Amazon purchases whole foods and the distribution channel comes to you

The purchase of Whole Foods by Amazon has sent grocery store stocks into tailspin. Could Amazon do to Safeway and Korger what it did to Borders and Barnes & Noble?

Some people have observed that the purchase impacts the nascent grocery delivery sector more than the established supermarkets. That was my first thought. For me Saturday used to involve a trip to Whole Foods. But not anymore. Basically I use Instacart. (I can’t use Amazon Fresh because it doesn’t delivery to where I live. For now….)

Because¬†Amazon is such a monster of a company people are talking about grocery stores as the underdog in this new war. But the reality is that what we think of “grocery store” is something far different from what someone in 1900 would have imagined. Americans today assume that the supermarket is synonymous with groceries. But supermarkets as institutions are economic innovations which date to the 20th century. The rise of the sector by showcasing its pioneering firm is detailed in The Great A&P and the Struggle for Small Business in America. As the title makes clear the rise of supermarkets resulted in a massive creative destruction in the American economy and culture.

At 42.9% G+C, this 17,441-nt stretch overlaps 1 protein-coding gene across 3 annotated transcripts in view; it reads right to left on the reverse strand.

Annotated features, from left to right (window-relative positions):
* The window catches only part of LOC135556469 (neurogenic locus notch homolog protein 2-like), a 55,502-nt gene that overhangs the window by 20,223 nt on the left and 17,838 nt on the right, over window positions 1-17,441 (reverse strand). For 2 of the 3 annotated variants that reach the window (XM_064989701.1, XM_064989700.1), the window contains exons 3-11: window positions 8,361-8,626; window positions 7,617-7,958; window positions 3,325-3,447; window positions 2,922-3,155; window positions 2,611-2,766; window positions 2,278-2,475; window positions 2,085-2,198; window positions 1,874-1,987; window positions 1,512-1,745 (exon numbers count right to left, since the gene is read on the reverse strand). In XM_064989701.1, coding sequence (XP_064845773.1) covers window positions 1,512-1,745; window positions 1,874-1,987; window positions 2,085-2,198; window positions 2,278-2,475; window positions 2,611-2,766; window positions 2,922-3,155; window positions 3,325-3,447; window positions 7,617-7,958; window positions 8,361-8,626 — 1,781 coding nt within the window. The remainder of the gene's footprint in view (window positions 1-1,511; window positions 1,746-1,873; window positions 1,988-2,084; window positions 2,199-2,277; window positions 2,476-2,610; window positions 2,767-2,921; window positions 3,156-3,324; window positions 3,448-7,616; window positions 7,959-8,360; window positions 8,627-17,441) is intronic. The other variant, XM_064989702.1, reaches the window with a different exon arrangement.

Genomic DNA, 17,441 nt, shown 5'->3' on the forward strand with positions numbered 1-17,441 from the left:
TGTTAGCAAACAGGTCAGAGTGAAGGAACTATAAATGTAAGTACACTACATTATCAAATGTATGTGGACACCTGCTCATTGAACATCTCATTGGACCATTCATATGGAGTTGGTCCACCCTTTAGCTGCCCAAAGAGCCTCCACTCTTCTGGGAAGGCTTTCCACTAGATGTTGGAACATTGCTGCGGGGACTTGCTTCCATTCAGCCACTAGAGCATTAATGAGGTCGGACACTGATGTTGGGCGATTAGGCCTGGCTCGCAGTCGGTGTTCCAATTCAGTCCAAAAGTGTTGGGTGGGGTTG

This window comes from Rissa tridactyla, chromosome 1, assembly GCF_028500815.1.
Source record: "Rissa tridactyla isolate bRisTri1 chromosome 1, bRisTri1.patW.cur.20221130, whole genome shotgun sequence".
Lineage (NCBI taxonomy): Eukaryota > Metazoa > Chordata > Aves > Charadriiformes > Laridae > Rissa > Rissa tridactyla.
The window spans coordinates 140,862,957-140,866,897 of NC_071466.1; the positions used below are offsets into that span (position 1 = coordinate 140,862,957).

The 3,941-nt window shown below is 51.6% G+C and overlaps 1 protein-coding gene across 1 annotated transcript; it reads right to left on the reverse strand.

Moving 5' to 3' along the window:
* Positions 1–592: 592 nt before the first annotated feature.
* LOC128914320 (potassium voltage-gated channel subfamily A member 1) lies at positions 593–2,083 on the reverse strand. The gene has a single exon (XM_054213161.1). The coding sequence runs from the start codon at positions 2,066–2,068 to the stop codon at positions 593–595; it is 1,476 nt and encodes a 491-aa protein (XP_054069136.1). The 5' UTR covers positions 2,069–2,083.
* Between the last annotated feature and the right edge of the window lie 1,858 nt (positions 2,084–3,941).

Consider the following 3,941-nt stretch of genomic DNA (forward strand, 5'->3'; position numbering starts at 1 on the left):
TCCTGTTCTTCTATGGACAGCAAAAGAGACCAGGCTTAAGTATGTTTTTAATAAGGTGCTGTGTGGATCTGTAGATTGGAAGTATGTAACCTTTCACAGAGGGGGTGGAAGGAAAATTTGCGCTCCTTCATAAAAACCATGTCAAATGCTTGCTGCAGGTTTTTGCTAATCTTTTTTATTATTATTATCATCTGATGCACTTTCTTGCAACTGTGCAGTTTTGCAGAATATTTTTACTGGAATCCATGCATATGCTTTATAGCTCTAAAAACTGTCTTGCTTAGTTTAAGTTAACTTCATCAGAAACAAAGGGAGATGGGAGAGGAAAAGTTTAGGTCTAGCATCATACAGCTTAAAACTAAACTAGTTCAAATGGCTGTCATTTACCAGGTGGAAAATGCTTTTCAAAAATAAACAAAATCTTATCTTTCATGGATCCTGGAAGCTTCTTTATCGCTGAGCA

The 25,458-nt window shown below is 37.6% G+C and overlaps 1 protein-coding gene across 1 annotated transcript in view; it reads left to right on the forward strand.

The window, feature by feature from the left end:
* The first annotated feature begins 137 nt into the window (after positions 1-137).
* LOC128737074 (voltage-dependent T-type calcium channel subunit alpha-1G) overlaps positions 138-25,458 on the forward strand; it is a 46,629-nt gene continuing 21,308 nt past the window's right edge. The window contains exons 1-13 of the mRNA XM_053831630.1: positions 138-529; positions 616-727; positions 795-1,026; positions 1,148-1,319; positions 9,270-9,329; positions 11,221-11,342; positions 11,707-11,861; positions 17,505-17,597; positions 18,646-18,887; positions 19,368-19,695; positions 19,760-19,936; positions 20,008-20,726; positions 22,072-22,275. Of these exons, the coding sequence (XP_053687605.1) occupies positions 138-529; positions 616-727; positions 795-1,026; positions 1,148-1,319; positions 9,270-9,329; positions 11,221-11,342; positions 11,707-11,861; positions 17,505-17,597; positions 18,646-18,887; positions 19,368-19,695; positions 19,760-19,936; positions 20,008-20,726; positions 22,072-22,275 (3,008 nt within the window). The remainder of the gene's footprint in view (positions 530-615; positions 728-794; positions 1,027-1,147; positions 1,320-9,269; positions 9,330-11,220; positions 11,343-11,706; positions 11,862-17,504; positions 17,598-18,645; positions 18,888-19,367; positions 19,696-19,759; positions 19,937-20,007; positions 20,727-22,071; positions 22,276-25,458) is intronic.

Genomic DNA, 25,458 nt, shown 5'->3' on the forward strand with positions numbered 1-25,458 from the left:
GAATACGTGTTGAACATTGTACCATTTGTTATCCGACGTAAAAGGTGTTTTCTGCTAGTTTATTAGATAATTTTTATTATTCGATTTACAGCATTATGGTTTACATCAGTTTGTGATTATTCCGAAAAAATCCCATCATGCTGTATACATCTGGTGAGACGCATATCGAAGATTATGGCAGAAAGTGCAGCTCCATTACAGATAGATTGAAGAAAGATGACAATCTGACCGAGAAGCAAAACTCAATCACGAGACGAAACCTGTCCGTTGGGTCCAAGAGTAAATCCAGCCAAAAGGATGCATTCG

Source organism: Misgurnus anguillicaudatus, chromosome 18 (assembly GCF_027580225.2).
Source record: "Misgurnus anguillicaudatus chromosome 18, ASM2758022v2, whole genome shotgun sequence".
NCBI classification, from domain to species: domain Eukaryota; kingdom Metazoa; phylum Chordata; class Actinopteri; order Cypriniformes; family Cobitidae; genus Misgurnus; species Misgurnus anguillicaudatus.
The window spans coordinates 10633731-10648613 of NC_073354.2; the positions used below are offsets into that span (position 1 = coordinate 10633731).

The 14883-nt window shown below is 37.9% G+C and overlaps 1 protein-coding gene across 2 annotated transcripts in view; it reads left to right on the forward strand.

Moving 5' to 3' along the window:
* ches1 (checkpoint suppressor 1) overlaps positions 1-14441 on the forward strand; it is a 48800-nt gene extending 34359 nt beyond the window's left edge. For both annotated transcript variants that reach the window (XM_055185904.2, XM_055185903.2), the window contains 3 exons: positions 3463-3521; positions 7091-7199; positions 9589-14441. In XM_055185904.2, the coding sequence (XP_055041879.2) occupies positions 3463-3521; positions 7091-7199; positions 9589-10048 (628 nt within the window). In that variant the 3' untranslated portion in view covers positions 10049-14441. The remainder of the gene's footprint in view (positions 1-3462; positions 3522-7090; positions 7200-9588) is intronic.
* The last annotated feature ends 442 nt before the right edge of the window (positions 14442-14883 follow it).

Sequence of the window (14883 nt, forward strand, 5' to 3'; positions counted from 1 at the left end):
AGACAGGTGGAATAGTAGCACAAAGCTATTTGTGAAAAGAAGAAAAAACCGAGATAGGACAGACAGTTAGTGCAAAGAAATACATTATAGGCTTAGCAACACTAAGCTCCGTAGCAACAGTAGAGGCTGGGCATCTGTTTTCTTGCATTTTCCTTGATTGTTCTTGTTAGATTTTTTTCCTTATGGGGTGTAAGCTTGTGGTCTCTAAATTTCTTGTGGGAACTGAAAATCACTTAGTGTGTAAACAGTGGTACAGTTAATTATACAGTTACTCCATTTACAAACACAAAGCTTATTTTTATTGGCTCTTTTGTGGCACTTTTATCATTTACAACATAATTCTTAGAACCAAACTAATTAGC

Before A&P reimagined the profession being a grocer was a way for working class men to have a job that could support a family and give them some independence. But as the supermarkets cannibalized small grocers, men who had run their own businesses became employees in large corporations. Entrepreneurs became clerks. Creative destruction also worked so that eventually A&P was marginalized by new-model supermarkets that catered to suburban families. Today Walmart and Whole Foods have been attacking the low and top ends of the market and squeezing out smaller players.

Walmart’s battle from the bottom-up seems to have beaten Whole Foods’ premium strategy.¬†Amazon’s purchase makes sense since Whole Foods has some assets major it can bring to the battle, but Walmart scale just too much for them to tackle.

As we all know the retail sector is changing. Half of millennials now buy groceries online at least some of the time. Malls are closing as their anchor department stores struggle. Where would a modern day Tiffany do her tour? Obviously it’s YouTube.